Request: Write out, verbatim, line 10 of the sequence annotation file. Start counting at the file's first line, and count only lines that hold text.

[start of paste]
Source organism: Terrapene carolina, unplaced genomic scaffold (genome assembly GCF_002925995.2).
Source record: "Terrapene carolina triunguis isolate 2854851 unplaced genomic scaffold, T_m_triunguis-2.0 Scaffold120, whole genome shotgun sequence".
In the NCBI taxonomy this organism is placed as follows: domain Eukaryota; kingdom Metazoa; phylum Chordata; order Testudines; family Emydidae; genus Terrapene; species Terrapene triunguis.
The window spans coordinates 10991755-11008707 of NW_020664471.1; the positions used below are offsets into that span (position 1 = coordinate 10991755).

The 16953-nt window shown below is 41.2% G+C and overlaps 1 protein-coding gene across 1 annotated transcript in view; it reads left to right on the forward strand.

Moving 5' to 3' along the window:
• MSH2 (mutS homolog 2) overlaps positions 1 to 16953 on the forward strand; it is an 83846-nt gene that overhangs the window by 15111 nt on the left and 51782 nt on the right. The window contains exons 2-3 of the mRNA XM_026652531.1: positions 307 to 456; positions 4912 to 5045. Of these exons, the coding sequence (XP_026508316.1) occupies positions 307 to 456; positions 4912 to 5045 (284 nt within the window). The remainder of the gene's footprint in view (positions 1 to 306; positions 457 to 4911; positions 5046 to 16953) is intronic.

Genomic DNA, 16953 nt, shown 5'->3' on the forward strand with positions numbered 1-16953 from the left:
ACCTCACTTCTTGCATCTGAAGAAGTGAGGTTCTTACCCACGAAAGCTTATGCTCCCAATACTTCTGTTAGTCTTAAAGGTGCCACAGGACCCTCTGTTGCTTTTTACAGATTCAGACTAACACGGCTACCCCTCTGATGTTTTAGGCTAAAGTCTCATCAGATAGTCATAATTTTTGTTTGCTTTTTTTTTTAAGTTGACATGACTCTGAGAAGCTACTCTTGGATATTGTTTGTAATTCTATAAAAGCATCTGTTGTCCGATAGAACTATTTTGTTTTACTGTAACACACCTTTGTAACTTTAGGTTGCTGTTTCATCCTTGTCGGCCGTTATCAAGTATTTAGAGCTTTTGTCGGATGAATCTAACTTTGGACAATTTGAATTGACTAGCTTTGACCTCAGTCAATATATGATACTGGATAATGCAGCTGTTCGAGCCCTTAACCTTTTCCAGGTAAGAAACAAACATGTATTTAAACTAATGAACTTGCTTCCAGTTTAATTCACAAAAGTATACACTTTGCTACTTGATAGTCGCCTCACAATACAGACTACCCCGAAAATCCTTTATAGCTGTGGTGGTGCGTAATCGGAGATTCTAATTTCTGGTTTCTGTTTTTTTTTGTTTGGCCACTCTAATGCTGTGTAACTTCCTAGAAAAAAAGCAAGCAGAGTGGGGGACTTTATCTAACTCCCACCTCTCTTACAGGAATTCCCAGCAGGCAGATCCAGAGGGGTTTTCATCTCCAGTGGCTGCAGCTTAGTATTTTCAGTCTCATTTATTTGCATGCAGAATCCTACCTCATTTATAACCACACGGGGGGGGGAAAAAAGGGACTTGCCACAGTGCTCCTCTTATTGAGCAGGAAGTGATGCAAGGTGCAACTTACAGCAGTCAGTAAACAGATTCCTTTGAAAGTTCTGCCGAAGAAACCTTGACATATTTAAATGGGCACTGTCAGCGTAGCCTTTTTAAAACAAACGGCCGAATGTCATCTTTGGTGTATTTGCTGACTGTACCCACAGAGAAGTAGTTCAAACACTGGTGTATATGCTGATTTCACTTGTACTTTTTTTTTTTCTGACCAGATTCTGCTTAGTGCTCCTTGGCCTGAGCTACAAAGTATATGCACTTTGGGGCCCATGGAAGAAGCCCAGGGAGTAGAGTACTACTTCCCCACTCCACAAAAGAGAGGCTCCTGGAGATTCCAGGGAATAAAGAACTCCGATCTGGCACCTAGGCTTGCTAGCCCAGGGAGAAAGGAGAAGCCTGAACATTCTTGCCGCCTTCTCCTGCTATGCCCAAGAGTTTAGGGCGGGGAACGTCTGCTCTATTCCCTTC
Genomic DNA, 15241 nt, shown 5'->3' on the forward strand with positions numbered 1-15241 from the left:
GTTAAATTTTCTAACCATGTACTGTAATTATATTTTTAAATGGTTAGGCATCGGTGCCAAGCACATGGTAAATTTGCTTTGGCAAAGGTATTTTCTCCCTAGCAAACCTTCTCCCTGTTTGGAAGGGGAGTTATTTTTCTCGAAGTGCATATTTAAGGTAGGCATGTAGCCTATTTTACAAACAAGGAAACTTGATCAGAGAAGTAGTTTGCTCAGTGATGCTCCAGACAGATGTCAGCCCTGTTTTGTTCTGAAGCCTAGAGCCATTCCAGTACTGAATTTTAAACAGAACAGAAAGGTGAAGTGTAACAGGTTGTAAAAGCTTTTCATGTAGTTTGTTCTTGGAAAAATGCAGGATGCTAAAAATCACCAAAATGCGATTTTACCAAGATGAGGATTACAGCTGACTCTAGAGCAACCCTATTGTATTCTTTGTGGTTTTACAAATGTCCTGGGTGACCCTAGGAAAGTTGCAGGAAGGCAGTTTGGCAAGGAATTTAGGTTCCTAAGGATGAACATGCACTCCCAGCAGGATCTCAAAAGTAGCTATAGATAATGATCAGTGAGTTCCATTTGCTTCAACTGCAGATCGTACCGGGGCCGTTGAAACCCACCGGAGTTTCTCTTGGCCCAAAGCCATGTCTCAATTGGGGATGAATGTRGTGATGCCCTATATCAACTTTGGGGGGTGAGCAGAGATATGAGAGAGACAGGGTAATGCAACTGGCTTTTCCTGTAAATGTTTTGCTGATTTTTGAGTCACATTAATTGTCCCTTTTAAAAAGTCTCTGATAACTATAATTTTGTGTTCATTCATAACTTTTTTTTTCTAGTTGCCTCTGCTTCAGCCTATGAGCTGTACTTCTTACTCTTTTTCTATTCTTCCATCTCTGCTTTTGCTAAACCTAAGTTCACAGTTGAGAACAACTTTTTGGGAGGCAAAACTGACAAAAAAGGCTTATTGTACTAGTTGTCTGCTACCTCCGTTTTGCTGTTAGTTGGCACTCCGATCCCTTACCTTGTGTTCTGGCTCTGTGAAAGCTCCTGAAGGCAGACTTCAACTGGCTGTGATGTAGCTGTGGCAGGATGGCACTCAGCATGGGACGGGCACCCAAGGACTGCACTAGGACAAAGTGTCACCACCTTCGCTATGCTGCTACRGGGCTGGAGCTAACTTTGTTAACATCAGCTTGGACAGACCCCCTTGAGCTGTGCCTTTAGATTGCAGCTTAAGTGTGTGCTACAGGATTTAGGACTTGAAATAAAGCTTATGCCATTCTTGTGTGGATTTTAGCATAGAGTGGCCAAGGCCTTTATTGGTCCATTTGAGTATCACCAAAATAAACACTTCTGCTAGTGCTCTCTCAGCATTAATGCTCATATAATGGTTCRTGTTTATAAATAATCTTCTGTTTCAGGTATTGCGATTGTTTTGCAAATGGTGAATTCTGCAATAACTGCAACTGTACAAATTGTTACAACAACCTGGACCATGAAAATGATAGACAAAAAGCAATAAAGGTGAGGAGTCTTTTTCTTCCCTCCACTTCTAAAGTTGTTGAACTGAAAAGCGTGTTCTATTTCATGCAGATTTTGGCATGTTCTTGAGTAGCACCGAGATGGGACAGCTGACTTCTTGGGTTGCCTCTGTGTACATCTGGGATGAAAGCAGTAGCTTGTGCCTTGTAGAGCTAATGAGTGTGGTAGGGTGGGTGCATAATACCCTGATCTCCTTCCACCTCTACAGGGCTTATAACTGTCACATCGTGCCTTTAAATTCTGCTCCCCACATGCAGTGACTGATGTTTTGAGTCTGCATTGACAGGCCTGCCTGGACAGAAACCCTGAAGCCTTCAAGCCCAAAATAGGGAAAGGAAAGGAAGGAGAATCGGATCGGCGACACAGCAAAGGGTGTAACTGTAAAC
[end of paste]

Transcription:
Genomic DNA, 15241 nt, shown 5'->3' on the forward strand with positions numbered 1-15241 from the left: